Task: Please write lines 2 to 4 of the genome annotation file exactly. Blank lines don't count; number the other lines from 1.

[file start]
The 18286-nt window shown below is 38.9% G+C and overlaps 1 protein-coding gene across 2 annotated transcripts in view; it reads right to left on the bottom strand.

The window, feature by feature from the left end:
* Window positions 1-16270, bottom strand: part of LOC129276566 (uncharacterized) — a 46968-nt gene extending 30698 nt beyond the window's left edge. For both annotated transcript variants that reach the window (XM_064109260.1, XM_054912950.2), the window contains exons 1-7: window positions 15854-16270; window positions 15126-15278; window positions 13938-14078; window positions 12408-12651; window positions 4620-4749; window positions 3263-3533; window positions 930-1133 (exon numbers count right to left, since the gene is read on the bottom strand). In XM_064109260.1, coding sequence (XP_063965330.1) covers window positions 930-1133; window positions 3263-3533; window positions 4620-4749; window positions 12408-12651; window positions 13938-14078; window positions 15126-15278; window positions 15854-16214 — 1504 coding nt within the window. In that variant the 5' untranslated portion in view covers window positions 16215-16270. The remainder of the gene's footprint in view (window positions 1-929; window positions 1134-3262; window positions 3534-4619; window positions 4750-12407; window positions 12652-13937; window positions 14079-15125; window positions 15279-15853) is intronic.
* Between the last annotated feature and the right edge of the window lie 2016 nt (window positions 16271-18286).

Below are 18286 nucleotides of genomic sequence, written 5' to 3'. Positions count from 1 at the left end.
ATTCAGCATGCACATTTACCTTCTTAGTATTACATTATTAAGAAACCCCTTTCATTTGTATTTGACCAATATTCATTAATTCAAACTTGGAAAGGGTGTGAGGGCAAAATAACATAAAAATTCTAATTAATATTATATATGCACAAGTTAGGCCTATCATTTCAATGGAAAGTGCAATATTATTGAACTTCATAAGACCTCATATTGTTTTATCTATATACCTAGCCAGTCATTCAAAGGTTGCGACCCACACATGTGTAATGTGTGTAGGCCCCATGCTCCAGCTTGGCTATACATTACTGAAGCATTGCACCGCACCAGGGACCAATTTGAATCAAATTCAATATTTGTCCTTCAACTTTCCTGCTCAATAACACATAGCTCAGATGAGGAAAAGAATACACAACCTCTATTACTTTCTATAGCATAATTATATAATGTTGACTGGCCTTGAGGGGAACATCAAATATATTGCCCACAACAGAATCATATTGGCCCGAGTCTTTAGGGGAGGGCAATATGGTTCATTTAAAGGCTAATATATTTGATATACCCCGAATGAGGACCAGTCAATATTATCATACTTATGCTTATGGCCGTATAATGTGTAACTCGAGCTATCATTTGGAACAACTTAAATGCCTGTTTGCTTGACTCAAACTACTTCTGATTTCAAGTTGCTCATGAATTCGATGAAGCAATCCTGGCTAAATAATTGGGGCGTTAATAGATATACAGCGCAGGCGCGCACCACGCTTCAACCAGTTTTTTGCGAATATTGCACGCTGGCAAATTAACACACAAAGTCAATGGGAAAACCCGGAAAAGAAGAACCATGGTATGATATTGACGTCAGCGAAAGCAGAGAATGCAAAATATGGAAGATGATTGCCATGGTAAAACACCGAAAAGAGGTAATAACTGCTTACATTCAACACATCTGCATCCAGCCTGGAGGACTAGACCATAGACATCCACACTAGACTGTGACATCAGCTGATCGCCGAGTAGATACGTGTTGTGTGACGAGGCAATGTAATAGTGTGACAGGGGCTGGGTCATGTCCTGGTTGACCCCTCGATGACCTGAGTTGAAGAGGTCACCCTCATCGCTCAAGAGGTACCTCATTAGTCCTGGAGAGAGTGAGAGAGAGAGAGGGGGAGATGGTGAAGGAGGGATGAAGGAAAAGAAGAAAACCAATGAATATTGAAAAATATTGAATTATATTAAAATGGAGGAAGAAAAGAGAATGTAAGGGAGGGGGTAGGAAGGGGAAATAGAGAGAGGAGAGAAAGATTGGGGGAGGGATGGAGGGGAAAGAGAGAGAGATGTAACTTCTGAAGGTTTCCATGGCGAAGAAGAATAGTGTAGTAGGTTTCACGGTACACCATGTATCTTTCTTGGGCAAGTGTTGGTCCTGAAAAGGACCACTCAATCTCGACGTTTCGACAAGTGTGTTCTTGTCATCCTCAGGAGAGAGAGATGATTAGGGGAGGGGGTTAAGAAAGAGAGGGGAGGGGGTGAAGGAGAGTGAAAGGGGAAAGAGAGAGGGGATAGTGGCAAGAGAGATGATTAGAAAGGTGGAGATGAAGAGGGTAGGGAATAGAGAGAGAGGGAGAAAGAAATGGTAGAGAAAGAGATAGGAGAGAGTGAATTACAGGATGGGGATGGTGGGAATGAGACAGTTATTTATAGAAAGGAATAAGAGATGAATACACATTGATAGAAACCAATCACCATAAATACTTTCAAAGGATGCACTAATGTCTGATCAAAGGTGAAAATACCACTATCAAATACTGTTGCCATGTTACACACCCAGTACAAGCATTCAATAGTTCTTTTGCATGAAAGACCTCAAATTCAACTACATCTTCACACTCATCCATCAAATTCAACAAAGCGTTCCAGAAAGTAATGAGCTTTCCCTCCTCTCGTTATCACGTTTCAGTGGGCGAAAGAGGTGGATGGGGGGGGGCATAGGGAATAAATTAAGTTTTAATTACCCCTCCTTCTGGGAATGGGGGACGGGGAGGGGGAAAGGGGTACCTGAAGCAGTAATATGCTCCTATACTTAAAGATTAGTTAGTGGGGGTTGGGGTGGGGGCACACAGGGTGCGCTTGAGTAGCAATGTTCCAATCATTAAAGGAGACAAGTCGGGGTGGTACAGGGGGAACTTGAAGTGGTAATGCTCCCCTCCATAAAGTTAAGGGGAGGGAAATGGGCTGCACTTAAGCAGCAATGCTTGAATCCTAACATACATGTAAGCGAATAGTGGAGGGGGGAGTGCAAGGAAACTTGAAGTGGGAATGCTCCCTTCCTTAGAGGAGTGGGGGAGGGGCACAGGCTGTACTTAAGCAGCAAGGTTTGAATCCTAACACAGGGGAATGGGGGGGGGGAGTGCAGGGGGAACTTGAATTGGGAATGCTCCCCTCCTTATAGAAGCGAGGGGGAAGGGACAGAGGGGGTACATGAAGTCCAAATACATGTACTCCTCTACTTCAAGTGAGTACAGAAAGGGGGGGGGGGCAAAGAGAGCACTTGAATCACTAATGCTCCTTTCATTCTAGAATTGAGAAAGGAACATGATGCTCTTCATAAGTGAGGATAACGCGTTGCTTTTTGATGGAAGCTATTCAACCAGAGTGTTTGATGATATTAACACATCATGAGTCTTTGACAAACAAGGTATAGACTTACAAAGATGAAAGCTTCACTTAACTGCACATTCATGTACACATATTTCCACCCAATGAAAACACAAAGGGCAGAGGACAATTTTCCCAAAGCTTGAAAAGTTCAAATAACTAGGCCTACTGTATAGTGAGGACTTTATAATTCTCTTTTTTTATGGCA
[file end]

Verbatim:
The window, feature by feature from the left end:
* Window positions 1-16270, bottom strand: part of LOC129276566 (uncharacterized) — a 46968-nt gene extending 30698 nt beyond the window's left edge. For both annotated transcript variants that reach the window (XM_064109260.1, XM_054912950.2), the window contains exons 1-7: window positions 15854-16270; window positions 15126-15278; window positions 13938-14078; window positions 12408-12651; window positions 4620-4749; window positions 3263-3533; window positions 930-1133 (exon numbers count right to left, since the gene is read on the bottom strand). In XM_064109260.1, coding sequence (XP_063965330.1) covers window positions 930-1133; window positions 3263-3533; window positions 4620-4749; window positions 12408-12651; window positions 13938-14078; window positions 15126-15278; window positions 15854-16214 — 1504 coding nt within the window. In that variant the 5' untranslated portion in view covers window positions 16215-16270. The remainder of the gene's footprint in view (window positions 1-929; window positions 1134-3262; window positions 3534-4619; window positions 4750-12407; window positions 12652-13937; window positions 14079-15125; window positions 15279-15853) is intronic.
* Between the last annotated feature and the right edge of the window lie 2016 nt (window positions 16271-18286).